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Now Is The Right Time To Get Long Natural Gas

It’s no secret the past few months have been a tough ride for energy bulls.  It should have been obvious, with fracking changing the landscape, prices only had one direction to travel. I called out for lower, much lower energy prices over two years ago

OPEC’s decision to “punish” and take marketshare from others only magnified an already volatile situation and the results are in, Natural gas’s (UNG) price is below the marginal cost of production for many producers. This is causing many otherwise suppliers to reevaluate if they want to bring on and/or keep wells pumping. Some have no choice, they must keep pumping and among those, some are happy and some are truly feeling the burn.

Producers that hedged production, even at break-even from just a few months ago are currently thankful. Heck, even if they hedged a few weeks ago, or maybe days ago are thankful. But don't expect the party to last. As much as I love cheap energy prices as the next guy (After all, I do drive an Escalade that is always thirsty), and I love talking about energy prices falling, now is the time to get long natural gas.

I entered long myself, so I have my own money where my mouth is, and I added this week. It's a long I've entered and exited with frequency, but the fact remains, at least in my mind, that some of the investment vehicles could be double the price and still be a bullish bet. For example, the United States Natural Gas Fund ETF (UNG) is the one I use to gain a position in natural gas. For oil exposure, I use the United States Oil ETF (USO). It may be interesting to know that I cut my investing teeth in commodities, so I'm not averse to trading them. It's just that I don't feel the need to when ETFs are available to make it easy.

Moving back to production cost and sales prices, we know without a doubt that production cost is creating panic among producers from the falling rig counts. The rig count according to BOEReport.com stands at 744, down another 13 from last week's count. To put it into context, the rig count stood at 1173 a year ago. That's total counts, and if we break it down into types of rigs, we largely see the same taking place with gas rigs.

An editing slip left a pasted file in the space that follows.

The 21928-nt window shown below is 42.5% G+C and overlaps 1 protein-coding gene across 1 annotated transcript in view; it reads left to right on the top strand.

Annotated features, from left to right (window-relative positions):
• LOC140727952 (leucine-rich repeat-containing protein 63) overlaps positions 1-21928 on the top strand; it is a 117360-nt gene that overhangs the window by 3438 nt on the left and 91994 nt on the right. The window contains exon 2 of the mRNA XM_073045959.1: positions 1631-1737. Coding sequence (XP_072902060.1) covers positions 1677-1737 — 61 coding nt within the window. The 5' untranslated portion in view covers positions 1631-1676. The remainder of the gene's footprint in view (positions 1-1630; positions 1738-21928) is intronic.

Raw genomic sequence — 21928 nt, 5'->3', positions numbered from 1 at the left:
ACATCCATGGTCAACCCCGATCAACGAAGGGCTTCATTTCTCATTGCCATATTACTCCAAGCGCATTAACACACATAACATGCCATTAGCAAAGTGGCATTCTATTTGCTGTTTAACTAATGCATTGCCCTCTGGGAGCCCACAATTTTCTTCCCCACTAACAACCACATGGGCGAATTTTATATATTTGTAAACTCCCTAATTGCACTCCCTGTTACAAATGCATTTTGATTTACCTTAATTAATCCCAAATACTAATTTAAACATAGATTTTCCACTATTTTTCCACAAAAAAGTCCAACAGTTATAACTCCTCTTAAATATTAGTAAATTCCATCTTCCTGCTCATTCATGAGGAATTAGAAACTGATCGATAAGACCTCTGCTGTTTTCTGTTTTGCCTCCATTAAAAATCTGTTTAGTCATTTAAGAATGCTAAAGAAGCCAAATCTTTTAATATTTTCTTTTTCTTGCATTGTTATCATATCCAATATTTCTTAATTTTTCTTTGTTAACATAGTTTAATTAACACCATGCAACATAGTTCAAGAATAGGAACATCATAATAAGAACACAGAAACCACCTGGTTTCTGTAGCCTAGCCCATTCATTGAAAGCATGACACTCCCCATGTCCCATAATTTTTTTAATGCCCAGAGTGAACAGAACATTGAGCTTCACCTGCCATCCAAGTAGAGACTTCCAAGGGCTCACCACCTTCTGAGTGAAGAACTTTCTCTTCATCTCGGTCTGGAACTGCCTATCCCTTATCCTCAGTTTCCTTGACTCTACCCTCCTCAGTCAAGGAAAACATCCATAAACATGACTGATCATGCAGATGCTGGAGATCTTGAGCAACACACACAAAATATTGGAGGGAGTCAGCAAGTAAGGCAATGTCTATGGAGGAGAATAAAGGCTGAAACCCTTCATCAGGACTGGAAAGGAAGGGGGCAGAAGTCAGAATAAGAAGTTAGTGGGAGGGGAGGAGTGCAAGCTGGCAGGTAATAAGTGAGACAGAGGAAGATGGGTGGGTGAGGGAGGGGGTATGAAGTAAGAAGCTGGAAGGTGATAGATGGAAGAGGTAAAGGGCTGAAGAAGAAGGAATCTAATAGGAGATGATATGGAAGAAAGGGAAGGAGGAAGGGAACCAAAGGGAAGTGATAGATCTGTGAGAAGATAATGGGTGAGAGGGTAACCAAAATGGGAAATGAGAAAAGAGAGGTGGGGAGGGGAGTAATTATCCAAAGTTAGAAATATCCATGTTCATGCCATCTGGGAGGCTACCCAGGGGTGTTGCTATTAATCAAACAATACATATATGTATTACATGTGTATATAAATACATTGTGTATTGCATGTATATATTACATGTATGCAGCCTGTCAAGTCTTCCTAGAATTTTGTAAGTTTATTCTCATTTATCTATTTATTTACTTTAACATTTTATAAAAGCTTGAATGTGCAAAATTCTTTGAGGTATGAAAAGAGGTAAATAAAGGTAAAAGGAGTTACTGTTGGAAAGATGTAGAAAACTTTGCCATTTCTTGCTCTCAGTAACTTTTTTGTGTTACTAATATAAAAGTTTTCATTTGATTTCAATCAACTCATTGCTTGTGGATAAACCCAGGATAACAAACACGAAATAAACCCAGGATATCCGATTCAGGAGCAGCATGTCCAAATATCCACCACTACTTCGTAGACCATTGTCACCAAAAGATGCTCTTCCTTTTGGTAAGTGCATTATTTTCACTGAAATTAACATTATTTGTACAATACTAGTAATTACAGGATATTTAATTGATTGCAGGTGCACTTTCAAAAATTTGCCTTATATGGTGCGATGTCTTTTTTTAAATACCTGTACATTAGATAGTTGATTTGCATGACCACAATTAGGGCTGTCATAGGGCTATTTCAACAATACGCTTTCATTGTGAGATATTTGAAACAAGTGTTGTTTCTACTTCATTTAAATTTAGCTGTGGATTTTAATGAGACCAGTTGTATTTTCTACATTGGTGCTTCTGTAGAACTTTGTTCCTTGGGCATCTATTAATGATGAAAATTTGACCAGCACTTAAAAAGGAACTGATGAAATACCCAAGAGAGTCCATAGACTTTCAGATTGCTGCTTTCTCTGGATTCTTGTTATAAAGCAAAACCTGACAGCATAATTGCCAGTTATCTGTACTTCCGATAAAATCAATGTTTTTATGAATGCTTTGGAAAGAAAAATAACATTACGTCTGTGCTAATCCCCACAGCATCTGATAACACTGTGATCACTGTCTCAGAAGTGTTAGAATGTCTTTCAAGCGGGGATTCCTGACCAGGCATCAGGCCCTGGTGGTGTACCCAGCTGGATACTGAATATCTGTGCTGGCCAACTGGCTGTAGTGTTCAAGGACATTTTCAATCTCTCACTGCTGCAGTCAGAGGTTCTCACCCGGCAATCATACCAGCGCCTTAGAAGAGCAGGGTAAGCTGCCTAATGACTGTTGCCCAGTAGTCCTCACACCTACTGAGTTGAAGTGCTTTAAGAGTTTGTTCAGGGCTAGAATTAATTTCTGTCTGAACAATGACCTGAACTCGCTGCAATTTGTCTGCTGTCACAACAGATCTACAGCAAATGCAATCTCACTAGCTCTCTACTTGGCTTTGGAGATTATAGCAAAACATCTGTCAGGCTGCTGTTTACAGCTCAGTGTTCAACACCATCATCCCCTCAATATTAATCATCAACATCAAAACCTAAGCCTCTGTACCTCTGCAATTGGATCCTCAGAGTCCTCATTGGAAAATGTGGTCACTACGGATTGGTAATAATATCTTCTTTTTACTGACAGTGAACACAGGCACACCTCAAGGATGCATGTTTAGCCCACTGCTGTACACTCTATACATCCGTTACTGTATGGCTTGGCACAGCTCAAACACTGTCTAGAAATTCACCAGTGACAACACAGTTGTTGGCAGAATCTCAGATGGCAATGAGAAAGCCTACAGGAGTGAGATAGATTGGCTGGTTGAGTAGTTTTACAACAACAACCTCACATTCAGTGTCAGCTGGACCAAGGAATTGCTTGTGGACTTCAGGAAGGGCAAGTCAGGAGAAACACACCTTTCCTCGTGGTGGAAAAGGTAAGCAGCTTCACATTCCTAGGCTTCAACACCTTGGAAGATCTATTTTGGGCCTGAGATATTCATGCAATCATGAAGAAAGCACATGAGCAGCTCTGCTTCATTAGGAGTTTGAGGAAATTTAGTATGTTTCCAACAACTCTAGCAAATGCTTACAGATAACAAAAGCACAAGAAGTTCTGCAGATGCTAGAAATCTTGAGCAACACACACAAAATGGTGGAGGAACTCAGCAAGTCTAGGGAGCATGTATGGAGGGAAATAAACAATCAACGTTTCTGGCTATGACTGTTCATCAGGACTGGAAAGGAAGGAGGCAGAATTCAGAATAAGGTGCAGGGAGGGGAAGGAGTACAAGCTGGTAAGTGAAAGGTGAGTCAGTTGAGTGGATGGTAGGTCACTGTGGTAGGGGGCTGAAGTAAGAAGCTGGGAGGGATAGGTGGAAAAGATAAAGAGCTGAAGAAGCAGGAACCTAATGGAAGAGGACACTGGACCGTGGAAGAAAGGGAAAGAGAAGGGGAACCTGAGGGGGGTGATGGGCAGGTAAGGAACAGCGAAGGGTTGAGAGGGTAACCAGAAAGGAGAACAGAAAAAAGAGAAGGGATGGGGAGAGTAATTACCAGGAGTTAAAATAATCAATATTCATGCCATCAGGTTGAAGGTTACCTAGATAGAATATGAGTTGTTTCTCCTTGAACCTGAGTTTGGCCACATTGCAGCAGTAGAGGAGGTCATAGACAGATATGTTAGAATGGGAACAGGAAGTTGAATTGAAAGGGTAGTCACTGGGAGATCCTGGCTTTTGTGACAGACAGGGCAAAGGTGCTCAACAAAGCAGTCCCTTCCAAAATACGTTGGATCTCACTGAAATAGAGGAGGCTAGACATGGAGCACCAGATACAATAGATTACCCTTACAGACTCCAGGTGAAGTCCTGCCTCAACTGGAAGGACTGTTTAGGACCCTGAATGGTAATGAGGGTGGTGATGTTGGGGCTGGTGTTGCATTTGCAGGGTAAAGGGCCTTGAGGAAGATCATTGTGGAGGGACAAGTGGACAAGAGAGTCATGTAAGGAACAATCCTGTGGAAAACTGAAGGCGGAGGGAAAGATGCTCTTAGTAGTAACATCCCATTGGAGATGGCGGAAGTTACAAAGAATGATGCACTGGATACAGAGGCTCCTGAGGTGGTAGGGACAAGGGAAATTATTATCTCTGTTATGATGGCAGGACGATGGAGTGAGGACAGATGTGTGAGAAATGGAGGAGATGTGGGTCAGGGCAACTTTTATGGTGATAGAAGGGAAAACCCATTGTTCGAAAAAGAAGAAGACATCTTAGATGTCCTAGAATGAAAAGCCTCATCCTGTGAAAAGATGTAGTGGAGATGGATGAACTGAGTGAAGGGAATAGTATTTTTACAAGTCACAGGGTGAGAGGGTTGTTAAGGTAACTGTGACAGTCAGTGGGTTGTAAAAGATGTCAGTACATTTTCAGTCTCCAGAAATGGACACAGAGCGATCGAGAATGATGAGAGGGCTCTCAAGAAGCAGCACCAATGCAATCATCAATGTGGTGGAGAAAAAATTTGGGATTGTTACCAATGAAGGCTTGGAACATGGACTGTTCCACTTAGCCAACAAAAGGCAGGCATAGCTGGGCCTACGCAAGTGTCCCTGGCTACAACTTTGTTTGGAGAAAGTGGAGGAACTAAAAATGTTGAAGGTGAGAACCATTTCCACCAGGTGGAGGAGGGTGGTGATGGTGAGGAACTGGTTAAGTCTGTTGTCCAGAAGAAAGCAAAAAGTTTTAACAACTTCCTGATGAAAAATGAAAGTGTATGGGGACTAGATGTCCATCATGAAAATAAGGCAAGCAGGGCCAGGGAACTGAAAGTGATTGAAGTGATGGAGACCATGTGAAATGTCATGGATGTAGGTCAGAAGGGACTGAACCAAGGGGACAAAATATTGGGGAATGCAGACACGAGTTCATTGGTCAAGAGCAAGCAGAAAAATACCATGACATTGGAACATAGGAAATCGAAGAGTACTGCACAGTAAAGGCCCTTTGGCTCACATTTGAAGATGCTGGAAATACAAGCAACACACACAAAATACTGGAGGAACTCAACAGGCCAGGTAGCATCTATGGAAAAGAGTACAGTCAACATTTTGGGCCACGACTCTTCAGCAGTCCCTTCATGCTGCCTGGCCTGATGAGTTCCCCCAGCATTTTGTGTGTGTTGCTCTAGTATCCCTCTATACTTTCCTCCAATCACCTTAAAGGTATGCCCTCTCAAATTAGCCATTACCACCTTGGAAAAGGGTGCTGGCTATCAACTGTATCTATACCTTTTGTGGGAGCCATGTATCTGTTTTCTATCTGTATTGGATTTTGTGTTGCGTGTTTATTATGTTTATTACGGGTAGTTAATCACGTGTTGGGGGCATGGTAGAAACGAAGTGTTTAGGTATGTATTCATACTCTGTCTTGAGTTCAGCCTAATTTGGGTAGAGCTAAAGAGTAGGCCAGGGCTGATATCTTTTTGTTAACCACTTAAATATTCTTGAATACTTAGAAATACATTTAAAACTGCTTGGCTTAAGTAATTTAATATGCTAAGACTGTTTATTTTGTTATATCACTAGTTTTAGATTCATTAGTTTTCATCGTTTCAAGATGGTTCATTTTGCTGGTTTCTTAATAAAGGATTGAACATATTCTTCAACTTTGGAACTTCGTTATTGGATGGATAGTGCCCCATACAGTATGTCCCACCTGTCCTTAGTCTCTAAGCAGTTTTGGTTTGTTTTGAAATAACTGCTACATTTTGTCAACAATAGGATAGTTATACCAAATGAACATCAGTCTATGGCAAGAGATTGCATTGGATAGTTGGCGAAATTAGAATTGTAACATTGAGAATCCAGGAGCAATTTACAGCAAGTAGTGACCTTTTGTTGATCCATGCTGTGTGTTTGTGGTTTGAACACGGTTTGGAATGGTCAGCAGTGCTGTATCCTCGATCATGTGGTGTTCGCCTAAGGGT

We have fewer gas rigs running now then in the depths of 2009 when gasoline and oil prices fell through the floor. A year ago we had about 344 gas rigs operating in the US. The latest numbers indicate that less than 200 are producing at this time.

Obviously there's more to it then simply US rig counts, but you get the picture. The reason rig counts are falling isn't become a lack of energy available to harvest, it's because the prices have fallen to the point that those that can stop and cap wells are doing so. It's better to sit and spend the carrying cost in hopes that someday prices will rebound than to continue pumping at a loss. This clues us in on another expectation for natural gas and energy in general. Namely, that energy prices may remain volatile, but we shouldn't expect a total reversal with prices bottoming and then quickly bouncing back.

In fact, we probably for the near-term see energy prices and natural gas in particular stabilizing, and then gradually finding a new trading range that isn't far from where it's at relatively speaking. Again, using (UNG) as the investment vehicle, we should expect the price to move back into double digits, but don't expect the first digit to start with anything other than a "1".

In other words, expect UNG to trade around $10-$12 for the foreseeable future. And that leaves a very attractive investing opportunity. Especially after a day like Thursday when the S&P500 (SPY) took a nose dive.

Selling covered calls and/or naked put options makes sense for UNG because the premium is rich after the price drop, and the upside appears to have a solid lid on it. With cost of production below the market price for so many producers, we can feel confident in energy, or at least natural gas stabilizing even if not right away. That's where selling options comes into play. By selling either covered calls or puts, we are allowing our portfolio to profit from time decay. Essentially getting paid to wait it out. Because the wait will not likely result in a massive price spike, a straight long position doesn't make much sense for anyone other than active traders.

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Author Disclosure: Long UNG
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